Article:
Journey to the Seventh Planet (1962) – By Duane L. Martin


When a crew is sent into space to research Uranus (pfffft… *giggle*), they find more than they bargained for. The planet, which had previously been thought to be a frozen wasteland, turned out to be a virtual paradise created from the memories of the astronauts by an alien brain creature that read their thoughts to create not only a habitable environment for them, but also some other accessories as well…like girls from their past. The brain has its own motives however. It plans to use the astronauts to take over the Earth.

Ok, I love classic b-movies. I do. I really, really do, but this one was just ridiculous. I don’t mean silly, I mean the story itself was actually ridiculous.

First, as they’re getting ready to land on the planet, the alien brain takes over their minds for a bit and basically talks smack about humans, and then for some reason inexplicably releases them, allows them to land, and then creates an expansive, habitable environment for them from their memories, and inhabits it with some beautiful women who are also created from their memories. The women at certain times seem to do the bidding of the brain, while at other times they seem to want to be helpful to the astronauts, which I found to be absolutely baffling.

Then there’s the fact that these seasoned astronauts all seemed like nothing more than a bunch of daft, over-sexed teenagers whenever they talk about girls or were in the presence of girls. It’s like every bit of sense and intelligence they possessed flew completely out the window. That works in a comedy like Dr. Goldfoot and the Bikini Machine with Frankie Avalon, but in what’s supposed to be a serious sci-fi movie, it just doesn’t work at all.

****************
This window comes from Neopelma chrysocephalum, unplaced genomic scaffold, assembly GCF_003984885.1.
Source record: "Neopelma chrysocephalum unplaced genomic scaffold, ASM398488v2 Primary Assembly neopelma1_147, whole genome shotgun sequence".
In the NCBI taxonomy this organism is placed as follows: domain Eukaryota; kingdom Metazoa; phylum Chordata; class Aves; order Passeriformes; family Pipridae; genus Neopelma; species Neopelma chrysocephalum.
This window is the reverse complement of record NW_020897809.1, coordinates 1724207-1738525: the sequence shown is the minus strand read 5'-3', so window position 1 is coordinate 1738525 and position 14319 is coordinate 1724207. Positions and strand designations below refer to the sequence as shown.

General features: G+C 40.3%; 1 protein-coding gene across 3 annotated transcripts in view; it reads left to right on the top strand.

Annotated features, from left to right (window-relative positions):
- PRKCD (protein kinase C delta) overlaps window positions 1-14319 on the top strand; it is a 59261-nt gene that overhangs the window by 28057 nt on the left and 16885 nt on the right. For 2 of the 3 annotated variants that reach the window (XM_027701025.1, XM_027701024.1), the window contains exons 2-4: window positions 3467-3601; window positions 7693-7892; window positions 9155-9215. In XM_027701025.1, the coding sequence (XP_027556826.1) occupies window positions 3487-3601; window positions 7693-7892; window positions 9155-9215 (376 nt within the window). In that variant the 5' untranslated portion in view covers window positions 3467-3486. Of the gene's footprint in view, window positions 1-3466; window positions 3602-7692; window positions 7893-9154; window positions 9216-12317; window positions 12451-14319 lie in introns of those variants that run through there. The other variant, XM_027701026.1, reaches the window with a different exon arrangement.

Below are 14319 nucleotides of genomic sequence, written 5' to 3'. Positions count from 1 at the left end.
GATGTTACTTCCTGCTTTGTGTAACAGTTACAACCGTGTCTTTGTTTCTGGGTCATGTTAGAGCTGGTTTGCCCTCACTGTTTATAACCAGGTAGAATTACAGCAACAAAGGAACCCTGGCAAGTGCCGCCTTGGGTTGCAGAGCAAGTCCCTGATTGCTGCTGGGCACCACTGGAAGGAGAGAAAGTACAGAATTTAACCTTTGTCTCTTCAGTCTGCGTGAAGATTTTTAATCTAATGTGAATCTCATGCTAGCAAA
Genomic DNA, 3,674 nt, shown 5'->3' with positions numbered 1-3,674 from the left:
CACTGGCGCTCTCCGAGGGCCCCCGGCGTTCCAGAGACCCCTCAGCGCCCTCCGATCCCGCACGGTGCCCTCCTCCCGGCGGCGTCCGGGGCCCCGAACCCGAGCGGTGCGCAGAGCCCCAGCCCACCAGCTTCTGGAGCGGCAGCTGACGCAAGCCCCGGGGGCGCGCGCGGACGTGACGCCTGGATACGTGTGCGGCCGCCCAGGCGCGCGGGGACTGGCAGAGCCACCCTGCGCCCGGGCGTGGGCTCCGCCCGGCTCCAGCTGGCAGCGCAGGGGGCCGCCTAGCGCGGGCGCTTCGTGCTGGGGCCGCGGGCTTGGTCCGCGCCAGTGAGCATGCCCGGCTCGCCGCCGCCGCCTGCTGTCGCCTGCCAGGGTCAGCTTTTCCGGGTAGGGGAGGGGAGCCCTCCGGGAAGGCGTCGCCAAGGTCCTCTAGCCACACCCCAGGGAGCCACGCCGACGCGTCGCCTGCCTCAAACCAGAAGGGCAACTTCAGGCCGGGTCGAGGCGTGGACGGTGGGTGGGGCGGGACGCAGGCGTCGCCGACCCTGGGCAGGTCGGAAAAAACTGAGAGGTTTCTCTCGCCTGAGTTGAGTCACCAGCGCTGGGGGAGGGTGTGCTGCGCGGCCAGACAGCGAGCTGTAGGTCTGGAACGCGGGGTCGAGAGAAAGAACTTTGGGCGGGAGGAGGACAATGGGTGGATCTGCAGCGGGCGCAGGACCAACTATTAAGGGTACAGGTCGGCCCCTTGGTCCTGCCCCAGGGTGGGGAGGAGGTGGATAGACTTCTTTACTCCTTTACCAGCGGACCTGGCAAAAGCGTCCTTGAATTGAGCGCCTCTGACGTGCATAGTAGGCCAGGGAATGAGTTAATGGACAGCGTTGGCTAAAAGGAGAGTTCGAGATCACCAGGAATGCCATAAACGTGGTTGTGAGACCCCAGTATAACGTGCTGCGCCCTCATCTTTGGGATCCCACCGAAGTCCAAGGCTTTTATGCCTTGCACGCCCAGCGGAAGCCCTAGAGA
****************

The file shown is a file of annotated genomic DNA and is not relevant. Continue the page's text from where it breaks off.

This alien brain that was controlling everything lived in some sort of an underground cave complex where the temperature was warmer than the -200 degrees it was on the surface outside of the habitable environment it created for the astronauts. This area was actually the coolest thing in the movie. Whoever designed and made the set for it did a great job, and there was even a stop motion cyclops dinosaur kind of a monster down there to threaten our intrepid crew. While the cave and the monster looked quite cool, the stop motion was rather sketchy and the set design of one scene does not a movie make. The story has to make at least some sense, and there has to be at least some sense of realism with the characters, their behavior and what they go through in order to save themselves. This film had none of that. What it did have however was its own theme song, which still has me shaking my head in wonder.

For special features, this new release from Kino Lorber includes audio commentary from film historian Tim Lucas and a trailer gallery. The quality of the restoration is magnificent, as is the sound, but once again we have yet another release without subtitles.

As much as it pains me to do so, I’ll have to refrain from giving this one a recommendation. While it had great potential from a plot standpoint, the illogic of it all was just mind numbing. I wanted to like this film, I really did, but I just can’t recommend it. There are far better sci-fi b-movies out there that are way more entertaining than this one for you to spend your money on. It’s worth seeing once, or maybe twice if you haven’t seen it in a long time, but that’s about it.

If you’d like to find out more about this release, you can check out its page on the Kino Lorber website here: